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Some of this is standard hit piece rhetoric, but some other parts underscore why it is important to be critical of the Ventura episode.

From the article:

Episode 2 involves the popular theory among a certain class of [I had originally used the word "wingnuts" here, but in deference to the heated responses below, let's just call them "zealous doubters"] that 9/11 was masterminded by none other than the White House itself, in order to justify attacking Saddam Hussein and invade Iraq. (As if W could ever manage an operation that complicated.) Nevertheless, Jesse and his team of sleuths dig through the rubble of 9/11 to expose several "unexplained" anomalies in the physical evidence—that the black-box flight recorders were supposedly never found, although some people claim they saw FBI agents removing them, as well as evidence of explosive residue in the dust—and beg the question why these details were never mentioned in the official 9/11 Commission Report. [Incidentally, the real reason this information wasn't included has nothing to do with a conspiracy—it's that the 911 Commission Report was written to chronicle the rise of Islamic terrorism and recommend courses of action; there are no specifics whatsoever about the fall of the buildings or the forensics of Ground Zero.]

The most entertaining part of the episode is when Jesse goes into "combat mode" and mounts an "assault" on Hangar 17 at JFK, where some of the 9/11 debris is still being stored. Every time Jesse encounters a locked door, it makes him suspicious. ("Why is it locked? What are they hiding?") It makes you wonder what he locks behind closed doors. And when Jesse finally finds a door with a small window in it, he peers inside and exclaims, "THIS is what they don't want me to see!" Exactly what "this" is isn't entirely clear, because you can't really see anything, but it makes for some hilarious, compulsively watchable television.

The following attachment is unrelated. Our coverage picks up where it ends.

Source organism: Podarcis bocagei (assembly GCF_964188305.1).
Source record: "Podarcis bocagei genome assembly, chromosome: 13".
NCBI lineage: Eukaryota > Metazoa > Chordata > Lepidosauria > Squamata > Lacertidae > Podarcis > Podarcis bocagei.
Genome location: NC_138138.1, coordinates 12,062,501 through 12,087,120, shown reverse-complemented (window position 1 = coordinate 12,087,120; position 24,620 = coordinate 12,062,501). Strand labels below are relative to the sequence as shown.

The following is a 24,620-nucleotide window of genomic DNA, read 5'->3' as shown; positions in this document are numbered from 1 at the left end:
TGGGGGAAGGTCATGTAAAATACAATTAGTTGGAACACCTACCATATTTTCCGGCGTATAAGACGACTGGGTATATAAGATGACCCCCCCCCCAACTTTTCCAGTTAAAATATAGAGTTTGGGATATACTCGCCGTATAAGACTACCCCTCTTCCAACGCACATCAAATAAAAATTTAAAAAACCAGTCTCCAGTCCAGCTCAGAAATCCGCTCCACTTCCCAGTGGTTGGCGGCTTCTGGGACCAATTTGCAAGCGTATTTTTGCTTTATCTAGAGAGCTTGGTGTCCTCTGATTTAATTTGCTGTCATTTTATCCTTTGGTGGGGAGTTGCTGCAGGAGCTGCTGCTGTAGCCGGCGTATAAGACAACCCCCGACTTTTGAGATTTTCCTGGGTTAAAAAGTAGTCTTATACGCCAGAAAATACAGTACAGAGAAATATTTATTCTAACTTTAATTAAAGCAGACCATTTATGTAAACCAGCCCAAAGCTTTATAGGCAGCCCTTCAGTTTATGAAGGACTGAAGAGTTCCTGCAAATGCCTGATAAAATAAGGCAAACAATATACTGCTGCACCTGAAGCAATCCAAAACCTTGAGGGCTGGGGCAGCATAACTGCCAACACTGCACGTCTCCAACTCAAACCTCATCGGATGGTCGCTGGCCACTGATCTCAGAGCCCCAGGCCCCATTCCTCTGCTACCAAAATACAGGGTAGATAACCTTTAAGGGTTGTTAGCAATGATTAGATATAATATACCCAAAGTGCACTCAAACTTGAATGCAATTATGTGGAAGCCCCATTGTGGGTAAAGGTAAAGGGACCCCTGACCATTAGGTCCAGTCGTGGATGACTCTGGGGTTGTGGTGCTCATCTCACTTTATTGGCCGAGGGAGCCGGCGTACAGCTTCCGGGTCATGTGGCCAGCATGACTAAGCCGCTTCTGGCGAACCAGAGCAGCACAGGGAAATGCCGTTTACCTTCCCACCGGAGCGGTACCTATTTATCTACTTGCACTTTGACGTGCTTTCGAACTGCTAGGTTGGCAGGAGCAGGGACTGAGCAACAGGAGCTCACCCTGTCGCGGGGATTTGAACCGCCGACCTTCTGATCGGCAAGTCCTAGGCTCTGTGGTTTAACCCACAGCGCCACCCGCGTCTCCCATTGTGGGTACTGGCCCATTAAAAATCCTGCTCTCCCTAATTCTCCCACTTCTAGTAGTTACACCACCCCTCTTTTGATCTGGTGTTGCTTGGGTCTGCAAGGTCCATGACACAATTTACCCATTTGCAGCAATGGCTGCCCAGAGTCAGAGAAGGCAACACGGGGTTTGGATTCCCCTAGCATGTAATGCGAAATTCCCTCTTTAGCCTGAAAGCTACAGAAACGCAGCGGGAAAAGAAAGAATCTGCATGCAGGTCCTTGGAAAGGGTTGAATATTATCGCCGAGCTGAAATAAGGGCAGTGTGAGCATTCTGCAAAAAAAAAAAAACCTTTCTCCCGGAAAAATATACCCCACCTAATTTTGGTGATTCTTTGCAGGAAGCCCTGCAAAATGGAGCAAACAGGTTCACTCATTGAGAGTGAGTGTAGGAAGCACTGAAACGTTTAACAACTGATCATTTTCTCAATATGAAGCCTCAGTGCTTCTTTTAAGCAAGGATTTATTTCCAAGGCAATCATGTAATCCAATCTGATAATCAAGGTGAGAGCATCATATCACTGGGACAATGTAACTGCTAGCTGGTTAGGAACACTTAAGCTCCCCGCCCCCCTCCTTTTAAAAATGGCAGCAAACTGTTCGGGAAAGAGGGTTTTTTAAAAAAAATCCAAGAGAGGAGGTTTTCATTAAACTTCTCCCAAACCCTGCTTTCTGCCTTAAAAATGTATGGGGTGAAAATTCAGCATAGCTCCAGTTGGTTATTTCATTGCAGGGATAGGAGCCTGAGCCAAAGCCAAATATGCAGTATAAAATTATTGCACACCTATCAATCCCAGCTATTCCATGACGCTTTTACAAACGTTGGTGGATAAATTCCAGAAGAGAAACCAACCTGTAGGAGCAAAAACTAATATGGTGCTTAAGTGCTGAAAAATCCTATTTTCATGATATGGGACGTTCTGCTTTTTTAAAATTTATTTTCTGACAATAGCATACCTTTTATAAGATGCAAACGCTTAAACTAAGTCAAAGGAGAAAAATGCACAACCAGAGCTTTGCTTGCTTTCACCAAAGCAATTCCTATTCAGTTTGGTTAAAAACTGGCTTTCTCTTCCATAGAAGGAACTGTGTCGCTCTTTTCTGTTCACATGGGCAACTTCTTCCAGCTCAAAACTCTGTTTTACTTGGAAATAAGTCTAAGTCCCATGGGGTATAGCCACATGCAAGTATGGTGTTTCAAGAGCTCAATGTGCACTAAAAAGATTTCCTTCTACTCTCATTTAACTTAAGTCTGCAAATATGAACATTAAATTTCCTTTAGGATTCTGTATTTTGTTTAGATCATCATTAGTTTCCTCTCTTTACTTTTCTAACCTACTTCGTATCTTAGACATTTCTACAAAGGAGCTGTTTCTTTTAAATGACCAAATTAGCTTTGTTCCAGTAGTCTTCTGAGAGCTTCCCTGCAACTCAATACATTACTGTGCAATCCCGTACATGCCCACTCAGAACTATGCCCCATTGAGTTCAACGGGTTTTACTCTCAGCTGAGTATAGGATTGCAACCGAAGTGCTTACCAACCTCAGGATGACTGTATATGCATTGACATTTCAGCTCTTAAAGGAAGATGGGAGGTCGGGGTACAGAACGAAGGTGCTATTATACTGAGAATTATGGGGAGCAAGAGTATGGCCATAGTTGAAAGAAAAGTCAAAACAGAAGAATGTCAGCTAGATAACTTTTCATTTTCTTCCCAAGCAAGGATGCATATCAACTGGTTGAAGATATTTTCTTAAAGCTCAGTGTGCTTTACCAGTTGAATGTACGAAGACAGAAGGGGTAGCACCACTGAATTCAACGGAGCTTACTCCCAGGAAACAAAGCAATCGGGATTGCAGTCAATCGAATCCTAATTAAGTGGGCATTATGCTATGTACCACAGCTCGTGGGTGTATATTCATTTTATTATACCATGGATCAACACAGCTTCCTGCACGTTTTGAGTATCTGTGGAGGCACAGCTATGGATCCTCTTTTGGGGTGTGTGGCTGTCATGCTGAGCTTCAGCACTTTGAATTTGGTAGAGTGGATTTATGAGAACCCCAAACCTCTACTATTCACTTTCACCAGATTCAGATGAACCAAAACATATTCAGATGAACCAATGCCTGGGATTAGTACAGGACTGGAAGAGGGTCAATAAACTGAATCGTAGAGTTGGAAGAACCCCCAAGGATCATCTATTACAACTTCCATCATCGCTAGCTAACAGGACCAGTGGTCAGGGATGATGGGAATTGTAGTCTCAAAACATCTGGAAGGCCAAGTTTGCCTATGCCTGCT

Conspiracy theorists are a wildly entertaining bunch because they can spin out the most fantastical theories based on the flimsiest of evidence—and for that I have to give them credit. In the show, the theory is proposed that 9/11 was a so-called "false flag" operation, which, as Jesse explains, is a covert action perpetrated by our own government but designed to look like someone else did it. The supposed justification is that bankers and oil companies needed a war to boost business, George W. Bush needed an excuse to attack Saddam Hussein, and Dick Cheney needed an excuse to enact the Patriot Act.

Conveniently, conspiracy theorists never think to ask questions about the holes raised by their own theories. For instance, why, if the goal was to attack Iraq, did the CIA cast Saudi Arabians in the role of terrorist hijackers? Why blame it on Osama bin Laden if you're really after Saddam? Why invent such an elaborate plot if the goal of war could have been accomplished more simply with less loss of life—by, say, blowing up a symbolic target like the Golden Gate Bridge, which would have the added benefit of killing a few hundred annoying liberals? And how, if it was a conspiracy, could the government keep it a secret and still ensure that some very important people wouldn't be inside those buildings at the time of the attack—people they didn't really want to kill?

Alas, it is only a one-hour show.

Still, TruTV's producers do a credible job of laying out the evidence for their conspiracy claims, and they even engage in a bit of actual journalism by interviewing retired government personnel, aviation experts, FBI representatives and the usual assortment of oddballs and regular citizens with an axe to grind (er, "questions" for which they want "answers".) In both episodes so far, the team has also staged small scientific experiments to test certain theories, such as the idea that electromagnetic charges could be used to move clouds or how an explosive material called thermite might have helped melt the steel beams in the World Trade Center. (The words "may," "might," "could," and "possibly" do a lot of heavy lifting in this show.)

This part was good

"Still, TruTV's producers do a credible job of laying out the evidence for their conspiracy claims, and they even engage in a bit of actual journalism by interviewing retired government personnel, aviation experts, FBI representatives.."

Comments are about 85% in favor of TRUTH.